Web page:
Patient story

Heather’s Story

Dan (Heather’s Husband) and Lewis (Heather’s Eldest Son) tell Heather’s Story.

Lewis: She was a normal woman, a normal mum, hardworking with two jobs. She did everything for me and Marcus. We weren’t spoilt but she gave us an amazing life, all the Christmas presents you could want, just a great mum.

She got breast cancer, and it was like she was two different people, before and after the diagnosis, in a good way. She just was more joyful and was taking life in. We sat down and wrote her bucket list together and we had so much she wanted to do. She was diagnosed in 2019 and got the all clear in May 2020, but then it came back and we were told she was terminal at the end of 2020. Because of the lockdowns and her having chemo, we spent lots of time chilling indoors together.

She has lots of things she wanted to do- on her bucket list was visiting Amsterdam and New York, but lockdowns stopped us doing those. We did lots of things though; we went to the Grand Hotel in Brighton for afternoon tea, she went to the Dorchester Hotel as a guest of honour and met Razor Ruddock and Bobby Davro. We stayed in the Shard, had cream tea at the Savoy, and met Britain’s Got Talent comedian Daliso Chopanda and went giraffe feeding! We went to Twickenham and met the rugby team- they were so nice saying hi to us and waving from the pitch because they recognised us! She also wanted Gordon Ramsey to tell her to F*** Off, and her sent her a video saying it!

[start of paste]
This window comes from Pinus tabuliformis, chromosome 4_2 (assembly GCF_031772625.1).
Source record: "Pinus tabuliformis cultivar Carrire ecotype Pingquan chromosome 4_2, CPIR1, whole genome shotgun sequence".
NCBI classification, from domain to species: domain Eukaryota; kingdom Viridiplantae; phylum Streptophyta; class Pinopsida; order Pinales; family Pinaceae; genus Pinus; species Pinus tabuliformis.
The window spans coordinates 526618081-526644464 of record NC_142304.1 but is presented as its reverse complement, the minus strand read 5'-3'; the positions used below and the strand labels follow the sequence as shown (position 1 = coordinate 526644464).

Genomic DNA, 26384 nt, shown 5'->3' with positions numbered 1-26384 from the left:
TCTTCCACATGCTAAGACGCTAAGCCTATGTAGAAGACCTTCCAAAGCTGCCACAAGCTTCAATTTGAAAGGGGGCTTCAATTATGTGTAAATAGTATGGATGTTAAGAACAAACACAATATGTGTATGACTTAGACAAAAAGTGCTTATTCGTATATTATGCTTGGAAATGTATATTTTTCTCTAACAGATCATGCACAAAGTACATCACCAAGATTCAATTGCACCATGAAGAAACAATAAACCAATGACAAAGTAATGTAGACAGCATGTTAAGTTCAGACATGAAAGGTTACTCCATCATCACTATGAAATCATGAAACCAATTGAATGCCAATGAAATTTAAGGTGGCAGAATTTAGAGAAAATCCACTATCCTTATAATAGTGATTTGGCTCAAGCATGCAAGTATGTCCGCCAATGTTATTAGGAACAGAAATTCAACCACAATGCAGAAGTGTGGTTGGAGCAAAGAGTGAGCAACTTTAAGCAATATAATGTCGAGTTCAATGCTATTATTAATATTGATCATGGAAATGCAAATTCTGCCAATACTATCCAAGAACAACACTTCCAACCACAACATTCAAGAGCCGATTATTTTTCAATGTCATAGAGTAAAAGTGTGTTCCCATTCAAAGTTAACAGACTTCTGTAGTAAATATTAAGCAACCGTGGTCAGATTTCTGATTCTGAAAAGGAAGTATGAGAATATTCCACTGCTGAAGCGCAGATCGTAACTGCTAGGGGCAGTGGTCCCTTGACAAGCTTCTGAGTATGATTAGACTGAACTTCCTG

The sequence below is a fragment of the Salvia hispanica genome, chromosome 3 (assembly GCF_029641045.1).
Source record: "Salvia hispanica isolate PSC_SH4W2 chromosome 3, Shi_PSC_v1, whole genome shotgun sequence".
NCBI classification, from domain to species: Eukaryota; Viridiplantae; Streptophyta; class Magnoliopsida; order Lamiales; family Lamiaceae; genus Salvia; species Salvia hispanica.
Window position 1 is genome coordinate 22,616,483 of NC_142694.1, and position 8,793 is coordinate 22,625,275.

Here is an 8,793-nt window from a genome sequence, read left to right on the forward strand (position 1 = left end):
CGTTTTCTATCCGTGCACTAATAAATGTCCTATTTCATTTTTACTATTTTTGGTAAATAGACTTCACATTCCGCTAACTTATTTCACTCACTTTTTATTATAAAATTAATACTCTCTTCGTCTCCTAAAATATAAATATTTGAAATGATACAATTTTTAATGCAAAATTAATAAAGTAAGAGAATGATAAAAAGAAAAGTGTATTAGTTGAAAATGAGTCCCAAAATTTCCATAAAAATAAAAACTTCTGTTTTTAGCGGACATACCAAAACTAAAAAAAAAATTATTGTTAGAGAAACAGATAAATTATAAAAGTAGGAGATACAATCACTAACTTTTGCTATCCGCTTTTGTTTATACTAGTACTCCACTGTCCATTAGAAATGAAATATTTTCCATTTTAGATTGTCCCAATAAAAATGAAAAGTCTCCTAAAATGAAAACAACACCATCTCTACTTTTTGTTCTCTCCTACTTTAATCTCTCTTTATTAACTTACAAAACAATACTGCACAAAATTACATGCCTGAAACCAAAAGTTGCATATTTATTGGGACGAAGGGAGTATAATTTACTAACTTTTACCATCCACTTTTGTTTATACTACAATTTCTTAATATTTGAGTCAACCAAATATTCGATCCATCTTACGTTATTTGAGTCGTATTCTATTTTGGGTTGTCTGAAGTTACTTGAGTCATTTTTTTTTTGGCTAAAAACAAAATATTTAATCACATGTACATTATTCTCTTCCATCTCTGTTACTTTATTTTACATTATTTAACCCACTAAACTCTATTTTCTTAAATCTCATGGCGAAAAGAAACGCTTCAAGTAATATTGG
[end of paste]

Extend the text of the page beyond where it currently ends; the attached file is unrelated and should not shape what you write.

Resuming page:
She was inspirational as she just kept going- she didn’t let her illness stop her. She had seizures, some were serious and some were a shake of the head that she couldn’t stop, for some people that would stop them going out. One time we were in Kingston and she was still walking then, but with a walking stick, and she felt one come on, so we called the ambulance. She got through it and then decided she wanted to carry on with our day out. She just cracked on like nothing had happened, she was like that. It was mind over matter.